Dept. of Geosciences Colloquium: Survival and extinction of mean-motion resonances in the three-body problem and in planetary systems

Shuki koriski, TAU (PhD Thesis defence)

12 April 2021, 11:00 
Dept. of Geosciences Colloquium




We study the mean-motion resonance (hereafter MMR) in the three-body problem, trying to answer the question whether MMRs are destined to suffer dynamical disruption and if so, whether the reason for this may be due only to the chaotic nature of the problem. The study carries us from the vastness of extrasolar planetary systems to the simple driven pendulum model that mimics the dynamic behavior of three-body system in resonance. 


The thesis contains three parts: 

- In the first part the goal is to determine if MMRs are eternal phenomena or if MMR configurations tend to break down over time, as suggested in several studies. To answer this, we compare the average age of systems in MMR against the average age of systems that are not in MMR. If MMR tends to
vanish, we would expect to see a shortage of MMRs around older stars. We show that the 2/1 MMR, which is quite common among planetary systems, tends to be disrupted after a few Gyr. Therefore at least, the 2/1 MMRs are not eternal.

We go further to explore whether this finite nature is inherent to the pure three-body problem (of point particles), or it has to arise because of other intervening factors, like tidal effects or other bodies. As a research hypothesis we suggest that the chaotic nature of threebody systems is a possible cause for MMR disruption.

- In the second part we intend to better understand the impact of chaos upon the stability of MMRs in the three-body problem. We simplify the problem by the commonly used toy model of a periodically driven pendulum to approximate the behavior of the threebody system near resonance. We study the statistics of energy time series of the pendulum during its irregular and chaotic motion near the separatrix and find typical patterns which may serve as indicators of chaotic behavior. Familiarity with these patterns helps us to distinguish between regular and chaotic behavior in the next part of our work.

- In the third part, we use the energy time series method to study the typical times and rates over which a driven pendulum, initially in stable motion, crosses for the firsttime specific energy levels (hereafter, disruptive energies). The disruptive energies were chosen from within the energy zone in which the pendulum motion is significantly chaotic and thus unstable. In this model, an unstable motion of the pendulum is analogous to the behavior of the resonance argument in the three-body problem when the system is not in resonance. To improve the similarity to the threebody problem, we subject the pendulum to a parametric driving force that mathematically resembles the disturbing function of the three-body problem when expanded in Legendre polynomials. We perform thousands of numerical integrations for various parameters of the driving force and record the exact times at which the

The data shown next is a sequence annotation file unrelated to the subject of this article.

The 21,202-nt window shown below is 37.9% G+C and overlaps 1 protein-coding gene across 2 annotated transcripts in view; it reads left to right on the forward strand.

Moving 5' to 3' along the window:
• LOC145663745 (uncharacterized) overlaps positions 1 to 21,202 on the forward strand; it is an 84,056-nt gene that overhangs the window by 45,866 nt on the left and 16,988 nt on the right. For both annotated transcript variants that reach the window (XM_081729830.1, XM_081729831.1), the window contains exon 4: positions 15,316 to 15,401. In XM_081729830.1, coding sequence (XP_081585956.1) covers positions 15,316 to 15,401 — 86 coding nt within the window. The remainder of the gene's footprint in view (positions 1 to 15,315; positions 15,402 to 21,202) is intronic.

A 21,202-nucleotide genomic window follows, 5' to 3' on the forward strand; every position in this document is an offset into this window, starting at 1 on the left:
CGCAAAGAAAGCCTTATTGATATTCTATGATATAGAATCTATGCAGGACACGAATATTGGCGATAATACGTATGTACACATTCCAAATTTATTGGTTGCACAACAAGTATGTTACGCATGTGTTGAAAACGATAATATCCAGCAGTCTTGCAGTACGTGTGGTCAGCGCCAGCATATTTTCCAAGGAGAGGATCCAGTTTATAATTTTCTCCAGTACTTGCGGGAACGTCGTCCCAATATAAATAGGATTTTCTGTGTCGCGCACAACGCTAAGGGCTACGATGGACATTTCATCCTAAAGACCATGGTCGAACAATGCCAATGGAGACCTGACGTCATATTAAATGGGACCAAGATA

instantaneous pendulum energy crosses initially each of the disruptive energies. The results show that, for a wide range of driver parameters, the set of energy crossing times for each of the disruptive energies can be assumed to obey an exponential distribution. Thus, the events that cause the system to become unstable occur randomly but at a constant mean rate. 


We show that within a family of driven pendulums that differ in their driver parameters and are initially in a stable librating motion, some will maintain their stable motion eternally and some will eventually cross the typical disruptive energies and, according to our definitions, will become unstable. In addition, we formulate the dependence between the parameters that define the driving force and the typical time on which a stable motion becomes unstable. This dependence provides a simple condition that can be used as a tool to distinguish between stable and unstable pendulums.


In the thesis conclusion we suggest that the method of disturbing energy, used in the pendulum case, may be applied to the three-body problem as well. That is, for every threebody system there is a typical energy threshold, dependent on the physical parameters of the system. For some parameter values, the system will never attain the energy threshold and will stay forever in MMR. In contrast, systems with different combination of parameters will eventually lose their MMR state and become unstable. This instability can change the system configuration and may practically cause its destruction. As for the pendulum case, we hypothetically suggest for the three-body problem a simple relation, based on the masses and the trajectories of the rotating bodies, to serve as rough indicator for stability of MMRs.


If our assumptions are correct, this work supports the hypothesis that disruption of MMRs in planetary systems may be an evolutionary process that stems only from the chaotic nature of the 3-body problem, and does not necessarily rely on cataclysmic events or forces external to the three-body system of point masses.




Event Organizers: Dr. Roy Barkan and Dr. Asaf Inbal



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